Deciphering the role of mucosal immune responses and the cervicovaginal microbiome in resistance to HIV infection in HIV-exposed seronegative (HESN) women

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Microbiology Spectrum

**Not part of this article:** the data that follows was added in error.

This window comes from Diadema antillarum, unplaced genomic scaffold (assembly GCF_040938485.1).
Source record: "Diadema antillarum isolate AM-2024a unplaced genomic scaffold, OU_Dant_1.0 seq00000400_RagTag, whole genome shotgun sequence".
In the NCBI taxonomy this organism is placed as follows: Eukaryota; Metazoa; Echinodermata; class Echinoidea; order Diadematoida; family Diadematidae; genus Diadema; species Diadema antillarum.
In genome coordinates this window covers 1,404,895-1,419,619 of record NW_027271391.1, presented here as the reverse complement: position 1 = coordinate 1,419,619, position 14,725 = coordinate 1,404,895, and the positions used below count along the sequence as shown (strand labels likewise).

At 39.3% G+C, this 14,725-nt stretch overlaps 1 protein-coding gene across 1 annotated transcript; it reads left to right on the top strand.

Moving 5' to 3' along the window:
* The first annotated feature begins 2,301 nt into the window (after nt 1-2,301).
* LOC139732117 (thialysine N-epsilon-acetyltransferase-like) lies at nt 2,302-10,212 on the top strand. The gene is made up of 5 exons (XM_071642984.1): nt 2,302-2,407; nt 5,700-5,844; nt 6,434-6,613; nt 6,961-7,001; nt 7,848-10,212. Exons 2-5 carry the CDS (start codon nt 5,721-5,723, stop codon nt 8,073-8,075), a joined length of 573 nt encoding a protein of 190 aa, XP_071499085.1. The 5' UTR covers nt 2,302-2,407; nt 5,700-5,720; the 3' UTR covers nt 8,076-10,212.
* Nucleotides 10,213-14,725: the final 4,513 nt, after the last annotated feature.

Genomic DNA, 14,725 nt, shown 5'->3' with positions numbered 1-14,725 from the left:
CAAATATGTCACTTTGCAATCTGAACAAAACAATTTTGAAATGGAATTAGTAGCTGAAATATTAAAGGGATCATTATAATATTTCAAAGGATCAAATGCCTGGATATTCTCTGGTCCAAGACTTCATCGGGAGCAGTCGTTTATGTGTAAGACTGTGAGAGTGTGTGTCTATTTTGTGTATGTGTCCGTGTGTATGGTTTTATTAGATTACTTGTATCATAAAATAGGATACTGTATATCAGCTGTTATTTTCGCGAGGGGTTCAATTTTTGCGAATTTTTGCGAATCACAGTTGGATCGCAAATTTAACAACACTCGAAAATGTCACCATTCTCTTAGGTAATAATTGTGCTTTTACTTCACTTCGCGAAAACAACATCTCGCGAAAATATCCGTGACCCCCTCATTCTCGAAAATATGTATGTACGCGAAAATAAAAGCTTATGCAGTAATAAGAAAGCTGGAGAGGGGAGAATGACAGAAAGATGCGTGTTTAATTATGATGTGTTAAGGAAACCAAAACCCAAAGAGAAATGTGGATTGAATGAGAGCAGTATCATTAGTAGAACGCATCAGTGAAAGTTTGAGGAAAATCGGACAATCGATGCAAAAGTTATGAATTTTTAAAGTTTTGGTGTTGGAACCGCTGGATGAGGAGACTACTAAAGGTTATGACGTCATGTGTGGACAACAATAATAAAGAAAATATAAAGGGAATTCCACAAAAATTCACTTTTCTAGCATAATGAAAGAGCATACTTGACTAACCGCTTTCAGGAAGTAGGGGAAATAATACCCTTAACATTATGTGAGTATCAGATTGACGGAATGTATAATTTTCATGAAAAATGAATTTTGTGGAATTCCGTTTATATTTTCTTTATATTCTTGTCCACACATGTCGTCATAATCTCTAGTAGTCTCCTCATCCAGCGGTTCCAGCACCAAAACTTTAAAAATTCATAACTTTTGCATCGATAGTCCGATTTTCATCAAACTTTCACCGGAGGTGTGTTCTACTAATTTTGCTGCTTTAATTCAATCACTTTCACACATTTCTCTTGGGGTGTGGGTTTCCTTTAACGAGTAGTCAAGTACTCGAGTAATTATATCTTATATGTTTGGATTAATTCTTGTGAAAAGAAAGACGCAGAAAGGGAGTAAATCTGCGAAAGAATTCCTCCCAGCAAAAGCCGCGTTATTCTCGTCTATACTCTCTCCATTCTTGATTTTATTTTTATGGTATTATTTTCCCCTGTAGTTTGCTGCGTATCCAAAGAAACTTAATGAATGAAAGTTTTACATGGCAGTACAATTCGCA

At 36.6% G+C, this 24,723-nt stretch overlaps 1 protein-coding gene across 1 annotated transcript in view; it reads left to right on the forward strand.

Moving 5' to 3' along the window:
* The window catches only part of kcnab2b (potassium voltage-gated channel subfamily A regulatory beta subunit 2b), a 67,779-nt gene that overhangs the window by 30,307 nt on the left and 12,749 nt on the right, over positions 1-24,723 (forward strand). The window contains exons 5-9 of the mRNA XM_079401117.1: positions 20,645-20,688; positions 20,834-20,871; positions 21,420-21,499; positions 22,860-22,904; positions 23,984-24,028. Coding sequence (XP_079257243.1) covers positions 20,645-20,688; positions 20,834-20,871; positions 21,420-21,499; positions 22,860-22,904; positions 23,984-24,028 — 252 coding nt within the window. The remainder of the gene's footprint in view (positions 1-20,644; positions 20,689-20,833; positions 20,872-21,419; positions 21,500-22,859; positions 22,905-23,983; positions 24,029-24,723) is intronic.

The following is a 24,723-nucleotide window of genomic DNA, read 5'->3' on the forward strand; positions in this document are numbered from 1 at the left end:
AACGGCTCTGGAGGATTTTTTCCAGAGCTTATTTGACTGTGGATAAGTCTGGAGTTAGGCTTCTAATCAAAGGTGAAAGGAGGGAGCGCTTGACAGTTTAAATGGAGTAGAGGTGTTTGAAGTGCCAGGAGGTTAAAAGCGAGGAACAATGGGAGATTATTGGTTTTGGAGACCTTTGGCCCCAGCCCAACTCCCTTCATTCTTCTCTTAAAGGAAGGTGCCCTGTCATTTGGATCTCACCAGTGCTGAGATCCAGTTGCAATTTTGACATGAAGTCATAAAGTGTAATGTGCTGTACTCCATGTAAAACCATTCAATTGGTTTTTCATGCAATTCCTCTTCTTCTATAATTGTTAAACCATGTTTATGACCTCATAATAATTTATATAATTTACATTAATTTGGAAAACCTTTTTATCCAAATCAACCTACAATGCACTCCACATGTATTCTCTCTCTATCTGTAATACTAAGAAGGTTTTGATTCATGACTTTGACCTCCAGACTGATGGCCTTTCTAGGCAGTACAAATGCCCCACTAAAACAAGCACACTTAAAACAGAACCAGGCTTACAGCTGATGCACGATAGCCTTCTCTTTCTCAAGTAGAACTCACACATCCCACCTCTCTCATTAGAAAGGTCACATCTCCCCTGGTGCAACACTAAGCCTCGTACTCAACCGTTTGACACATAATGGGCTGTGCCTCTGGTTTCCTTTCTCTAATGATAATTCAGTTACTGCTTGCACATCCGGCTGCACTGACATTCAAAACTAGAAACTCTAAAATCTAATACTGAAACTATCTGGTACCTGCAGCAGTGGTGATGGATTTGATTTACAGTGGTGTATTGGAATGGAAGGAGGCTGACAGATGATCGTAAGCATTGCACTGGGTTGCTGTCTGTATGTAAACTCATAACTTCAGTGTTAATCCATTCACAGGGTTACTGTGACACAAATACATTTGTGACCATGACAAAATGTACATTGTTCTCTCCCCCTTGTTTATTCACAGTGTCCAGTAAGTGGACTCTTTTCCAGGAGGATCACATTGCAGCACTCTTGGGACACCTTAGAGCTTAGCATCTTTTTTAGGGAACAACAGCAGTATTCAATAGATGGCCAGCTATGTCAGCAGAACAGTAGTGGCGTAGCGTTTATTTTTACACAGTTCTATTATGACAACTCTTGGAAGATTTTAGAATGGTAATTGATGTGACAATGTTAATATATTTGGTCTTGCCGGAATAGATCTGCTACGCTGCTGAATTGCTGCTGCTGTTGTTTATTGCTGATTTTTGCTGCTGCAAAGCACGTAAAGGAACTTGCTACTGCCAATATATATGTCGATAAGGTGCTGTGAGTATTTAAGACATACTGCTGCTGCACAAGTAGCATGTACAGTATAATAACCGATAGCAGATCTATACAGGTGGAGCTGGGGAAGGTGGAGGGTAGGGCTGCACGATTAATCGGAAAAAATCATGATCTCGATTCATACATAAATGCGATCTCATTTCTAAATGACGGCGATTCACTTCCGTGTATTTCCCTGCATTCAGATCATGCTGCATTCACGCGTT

The female genital tract (FGT) is an important site of human immunodeficiency virus (HIV) infection. Discerning the nature of HIV-specific local immune responses is crucial for identifying correlates of protection in HIV-exposed seronegative (HESN) individuals. The present study involved a comprehensive analysis of soluble immune mediators, secretory immunoglobulins (sIg), natural killer (NK) cells, CXCR51 CD81 T cells, T follicular helper (Tfh) cells, and T regulatory cells (Tregs) in the vaginal mucosa as well as the nature and composition of the cervicovaginal microbiome in HESN women. We found significantly elevated antiviral cytokines, soluble immunoglobulins, and increased frequencies of activated NK cells, CXCR51 CD81 T cells, and Tfh cells in HESN females compared to HIV-unexposed healthy (UH) women. Analysis of the genital microbiome of HESN women revealed a greater bacterial diversity and increased abundance of Gardnerella spp. in the mucosa. The findings suggest that the female genital tract of HESN females represents a microenvironment equipped with innate immune factors, antiviral mediators, and critical T cell subsets that protect against HIV infection. IMPORTANCE The vast majority of human immunodeficiency virus (HIV) infections across the world occur via the sexual route. The genital tract mucosa is thus the primary site of HIV replication, and discerning the nature of HIV-specific immune responses in this compartment is crucial. The role of the innate immune system at the mucosal level in exposed seronegative individuals and other HIV controllers remains largely unexplored. This understanding can provide valuable insights to improve vaccine design. We investigated mucosal T follicular helper (Tfh) cells, CXCR51 CD81 T cells, natural killer (NK) cells subsets, soluble immune markers, and microbiome diversity in HIV-exposed seronegative (HESN) women. We found a significantly higher level of mucosal CXCR51 CD81 T cells, CD41 Tfh cells, activated NK cell subsets, and antiviral immune cell mediators in HESN women. We also found a higher abundance of Gardnerella spp., microbiome dysbiosis, and decreased levels of inflammatory markers to be associated with reduced susceptibility to HIV infection. Our findings indicate that increased distribution of mucosal NK cells, CXCR51 CD81 T cells, Tfh cells, and soluble markers in HIV controllers with a highly diverse cervicovaginal microbiome could contribute effectively to protection against HIV infection. Overall, our findings imply that future vaccine design should emphasize inducing these highly functional cell types at the mucosal sites.



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